Philip Raymond Burnham – Lieutenant Colonel, United States Marine Corps

From a contemporary press report:

Philip Raymond Burnham, 73, a retired Marine Corps lieutenant colonel and decorated Korean War aviator who also worked as a civilian for defense contractors, died of complications from pneumonia October 5, 1999 at Walter Reed Army Medical Center.

As a civilian, he was vice president and publisher of the Armed Forces Journal in Washington from 1970 to 1973. He was a senior program manager for defense contractor Flight Systems Inc. in Rosslyn from 1973 to 1984 and director of special projects for Raven Inc. in Arlington from 1984 to 1987.

Colonel Burnham spent most of his military career in fighter transport and helicopter squadrons. He served with the Marine Corps for 24 years before retiring in 1967 as commanding officer of the Air Reserve Branch of the Air Reserve Training Command at Marine Headquarters.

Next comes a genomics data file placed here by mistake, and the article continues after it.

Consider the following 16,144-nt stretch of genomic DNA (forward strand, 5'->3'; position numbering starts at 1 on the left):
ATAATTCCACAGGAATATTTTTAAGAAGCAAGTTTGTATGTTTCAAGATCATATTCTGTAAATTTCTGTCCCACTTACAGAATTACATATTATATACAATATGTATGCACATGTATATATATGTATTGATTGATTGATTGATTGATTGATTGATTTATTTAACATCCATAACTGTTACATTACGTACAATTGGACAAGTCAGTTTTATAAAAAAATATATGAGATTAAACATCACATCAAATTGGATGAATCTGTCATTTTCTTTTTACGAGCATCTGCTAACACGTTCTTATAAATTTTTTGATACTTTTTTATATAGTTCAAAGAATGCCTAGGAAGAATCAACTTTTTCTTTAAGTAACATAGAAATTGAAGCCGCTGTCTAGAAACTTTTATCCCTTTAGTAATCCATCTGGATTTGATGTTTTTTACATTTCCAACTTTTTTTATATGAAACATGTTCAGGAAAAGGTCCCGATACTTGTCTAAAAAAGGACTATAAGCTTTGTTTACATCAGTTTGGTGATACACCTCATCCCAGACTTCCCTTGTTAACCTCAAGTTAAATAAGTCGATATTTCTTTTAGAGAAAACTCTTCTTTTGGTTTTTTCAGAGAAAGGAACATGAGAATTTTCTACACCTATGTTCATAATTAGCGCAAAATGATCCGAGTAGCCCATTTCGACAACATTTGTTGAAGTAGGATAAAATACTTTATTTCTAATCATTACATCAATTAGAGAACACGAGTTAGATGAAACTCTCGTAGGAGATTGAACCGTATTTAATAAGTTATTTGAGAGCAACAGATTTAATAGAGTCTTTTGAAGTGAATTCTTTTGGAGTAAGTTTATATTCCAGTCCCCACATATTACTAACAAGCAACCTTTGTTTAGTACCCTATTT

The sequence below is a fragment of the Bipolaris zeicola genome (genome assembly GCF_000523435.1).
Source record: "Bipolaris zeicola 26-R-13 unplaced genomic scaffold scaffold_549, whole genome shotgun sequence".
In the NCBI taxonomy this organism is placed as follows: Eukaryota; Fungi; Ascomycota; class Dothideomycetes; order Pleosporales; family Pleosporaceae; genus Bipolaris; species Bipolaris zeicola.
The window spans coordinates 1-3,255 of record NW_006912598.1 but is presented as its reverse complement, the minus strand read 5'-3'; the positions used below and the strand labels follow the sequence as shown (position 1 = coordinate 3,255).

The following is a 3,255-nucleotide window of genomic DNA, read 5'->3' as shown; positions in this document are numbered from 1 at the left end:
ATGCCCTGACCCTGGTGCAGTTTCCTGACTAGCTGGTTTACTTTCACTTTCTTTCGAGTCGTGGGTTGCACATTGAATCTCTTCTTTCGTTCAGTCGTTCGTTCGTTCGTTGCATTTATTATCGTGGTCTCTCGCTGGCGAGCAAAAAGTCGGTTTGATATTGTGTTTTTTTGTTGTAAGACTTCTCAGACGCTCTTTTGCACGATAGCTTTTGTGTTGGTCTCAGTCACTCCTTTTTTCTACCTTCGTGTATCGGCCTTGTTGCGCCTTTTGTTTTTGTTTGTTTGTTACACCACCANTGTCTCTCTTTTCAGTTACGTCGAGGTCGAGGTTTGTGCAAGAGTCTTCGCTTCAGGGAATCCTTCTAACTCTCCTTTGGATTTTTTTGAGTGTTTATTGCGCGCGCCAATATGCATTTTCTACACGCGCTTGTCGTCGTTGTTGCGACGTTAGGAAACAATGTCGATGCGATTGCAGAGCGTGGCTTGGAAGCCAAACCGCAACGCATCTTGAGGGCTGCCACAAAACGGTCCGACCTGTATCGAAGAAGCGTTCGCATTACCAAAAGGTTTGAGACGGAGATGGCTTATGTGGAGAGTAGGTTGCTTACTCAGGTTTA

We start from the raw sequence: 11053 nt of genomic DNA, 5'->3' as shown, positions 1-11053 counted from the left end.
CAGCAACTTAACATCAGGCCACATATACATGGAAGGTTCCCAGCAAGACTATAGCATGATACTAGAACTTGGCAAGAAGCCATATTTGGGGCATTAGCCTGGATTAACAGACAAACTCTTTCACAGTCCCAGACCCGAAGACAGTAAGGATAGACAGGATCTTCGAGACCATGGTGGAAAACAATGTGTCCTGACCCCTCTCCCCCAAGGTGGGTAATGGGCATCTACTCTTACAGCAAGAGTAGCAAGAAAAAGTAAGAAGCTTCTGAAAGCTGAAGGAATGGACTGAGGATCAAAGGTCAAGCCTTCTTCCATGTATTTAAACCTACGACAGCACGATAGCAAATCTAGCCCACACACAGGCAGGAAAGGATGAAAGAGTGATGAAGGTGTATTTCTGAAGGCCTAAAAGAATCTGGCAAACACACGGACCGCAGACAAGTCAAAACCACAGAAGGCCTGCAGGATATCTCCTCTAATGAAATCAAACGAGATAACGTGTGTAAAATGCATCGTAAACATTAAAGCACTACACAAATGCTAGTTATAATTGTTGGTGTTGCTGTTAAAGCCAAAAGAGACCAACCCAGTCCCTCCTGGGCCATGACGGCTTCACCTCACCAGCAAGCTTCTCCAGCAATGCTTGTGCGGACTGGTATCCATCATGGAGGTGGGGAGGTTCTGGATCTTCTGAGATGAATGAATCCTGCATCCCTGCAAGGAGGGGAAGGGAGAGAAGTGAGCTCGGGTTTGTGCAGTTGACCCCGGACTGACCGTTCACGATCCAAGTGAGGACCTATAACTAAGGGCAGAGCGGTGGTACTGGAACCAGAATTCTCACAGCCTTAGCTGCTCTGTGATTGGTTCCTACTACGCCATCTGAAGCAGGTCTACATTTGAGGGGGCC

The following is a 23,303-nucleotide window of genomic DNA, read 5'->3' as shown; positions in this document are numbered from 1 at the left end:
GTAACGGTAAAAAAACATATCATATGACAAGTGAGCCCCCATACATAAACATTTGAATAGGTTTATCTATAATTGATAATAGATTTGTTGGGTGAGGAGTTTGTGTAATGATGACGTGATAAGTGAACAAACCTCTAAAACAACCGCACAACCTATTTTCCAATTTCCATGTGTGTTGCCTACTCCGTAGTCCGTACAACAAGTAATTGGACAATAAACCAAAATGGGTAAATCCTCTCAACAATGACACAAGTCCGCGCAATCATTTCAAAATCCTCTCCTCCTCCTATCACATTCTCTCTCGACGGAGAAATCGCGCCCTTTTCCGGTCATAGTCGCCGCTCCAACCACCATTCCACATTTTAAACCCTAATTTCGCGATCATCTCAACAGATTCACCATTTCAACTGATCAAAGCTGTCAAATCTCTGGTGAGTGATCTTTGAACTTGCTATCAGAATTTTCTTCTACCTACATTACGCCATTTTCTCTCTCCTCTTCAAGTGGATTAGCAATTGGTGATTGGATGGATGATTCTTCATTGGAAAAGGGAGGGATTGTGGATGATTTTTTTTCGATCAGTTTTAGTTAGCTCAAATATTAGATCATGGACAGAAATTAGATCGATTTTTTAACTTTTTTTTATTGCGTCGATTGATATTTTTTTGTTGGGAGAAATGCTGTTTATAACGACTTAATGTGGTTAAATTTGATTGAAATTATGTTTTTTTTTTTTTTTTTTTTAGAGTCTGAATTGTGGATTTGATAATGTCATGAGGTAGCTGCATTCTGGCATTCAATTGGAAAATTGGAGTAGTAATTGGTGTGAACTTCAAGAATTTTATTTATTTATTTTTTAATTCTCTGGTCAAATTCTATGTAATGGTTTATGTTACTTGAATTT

In the Korean War, he piloted a bent-wing Corsair with the Black Sheep Squadron 214, and he received a Distinguished Flying Cross for continuing with a bombing mission with a damaged plane.

An Alexandria resident, he was born and raised in Chicago. He graduated from the Illinois Institute of Technology and received a master's degree in business administration from George Washington University.

He was active in Republican Party politics in the 1970s and '80s, once serving as chairman of the Mount Vernon District of the Fairfax County Republican Committee. He also did volunteer work with the Retired Officers Association and mentored high school students.

Survivors include his wife, Beverley S. Burnham of Alexandria; two children, John P. Burnham of Miami Beach and Kerrie Ann O'Hagan of Alexandria; a brother; and a sister.


On October 5, 1999, of Alexandria, VA. Survived by his beloved wife, Beverley; his daughter, Kerrie O'Hagan of Alexandria, VA and his son, John Philip Burnham of Miami Beach, FL. A Memorial Mass will be held on Thursday, October 14, 1999 at the Fort Myer Old Post Chapel at 8:45 a.m., followed by Interment at the Arlington National Cemetery with Full Military Honors.

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